By Yow Hong Chieh
March 17, 2012
KUALA LUMPUR, March 17 — The parliamentary select committee on the Lynas issue will not decide on the fate of the controversial rare earth plant, Datuk Seri Najib Razak said today.
The prime minister said the panel was, instead, part of Putrajaya’s engagement process to ensure the public understood the issues at hand, according to Bernama Online.
“It has to do with the process of engagement with the people and for them (select committee) to look at all aspects of the project, especially the safety factor and any possible threats to health,” he told reporters in Ipoh.
Najib (picture) explained that the government must engage with the people so any project carried out would not be opposed or create public fear.
“On the Lynas issue, we feel there are still certain things that we need to fulfill, that is, the engagement process, so that we can convince the groups who are still suspicious whether the project is safe or otherwise,” he said.
He added that he hoped the committee would raise awareness on the project so that “we can achieve comfort in terms of better public acceptance”.
The parliamentary select committee on the Lynas issue, announced yesterday, will be headed by Higher Education Minister Datuk Seri Khaled Nordin.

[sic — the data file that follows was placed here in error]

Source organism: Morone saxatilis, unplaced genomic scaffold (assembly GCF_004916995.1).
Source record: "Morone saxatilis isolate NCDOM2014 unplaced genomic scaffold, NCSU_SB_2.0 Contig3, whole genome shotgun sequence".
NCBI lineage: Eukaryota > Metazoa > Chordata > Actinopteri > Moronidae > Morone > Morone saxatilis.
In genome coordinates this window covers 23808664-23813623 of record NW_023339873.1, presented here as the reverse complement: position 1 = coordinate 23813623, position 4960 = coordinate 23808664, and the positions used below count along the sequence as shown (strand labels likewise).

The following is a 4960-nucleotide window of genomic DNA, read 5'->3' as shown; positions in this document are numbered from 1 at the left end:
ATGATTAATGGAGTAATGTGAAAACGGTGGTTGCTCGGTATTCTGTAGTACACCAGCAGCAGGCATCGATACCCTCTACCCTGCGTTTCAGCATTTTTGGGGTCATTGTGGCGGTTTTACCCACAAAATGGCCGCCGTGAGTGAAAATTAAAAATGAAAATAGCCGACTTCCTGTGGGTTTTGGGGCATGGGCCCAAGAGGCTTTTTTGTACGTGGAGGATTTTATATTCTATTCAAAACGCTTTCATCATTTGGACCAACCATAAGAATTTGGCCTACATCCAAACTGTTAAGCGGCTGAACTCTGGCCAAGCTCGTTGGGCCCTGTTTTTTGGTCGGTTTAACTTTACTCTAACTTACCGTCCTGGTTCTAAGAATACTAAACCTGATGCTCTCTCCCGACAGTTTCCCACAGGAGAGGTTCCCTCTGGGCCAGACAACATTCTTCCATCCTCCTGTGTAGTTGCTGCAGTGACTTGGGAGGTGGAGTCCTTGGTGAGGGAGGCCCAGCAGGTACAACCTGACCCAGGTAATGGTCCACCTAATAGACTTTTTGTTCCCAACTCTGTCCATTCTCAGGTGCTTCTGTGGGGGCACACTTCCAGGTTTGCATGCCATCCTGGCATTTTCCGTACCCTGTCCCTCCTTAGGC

The select committee, which has been tasked with delivering its findings within three months, will comprise four Barisan Nasional (BN) MPs, three opposition MPs and one independent lawmaker.
Anti-Lynas activists have downplayed Putrajaya’s decision, saying the special panel was meaningless if it meant Lynas Corp could continue work on its plant in Gebeng, some 25km from Kuantan.
They also said Prime Minister Datuk Seri Najib Razak should bite the bullet and cancel the project instead of letting the issue drag on until after elections, which must be called by April next year.
Thousands of anti-Lynas protestors attended an opposition-backed rally by Himpunan Hijau last month in the largest protest yet against the rare earth plant that is expected to fire up later this year.
They allege that Lynas has not given enough assurances on how it will handle the low-level radioactive waste that will be produced at the refinery.
Lynas maintains that waste from the Gebeng plant will not be hazardous and can be easily recycled for commercial applications.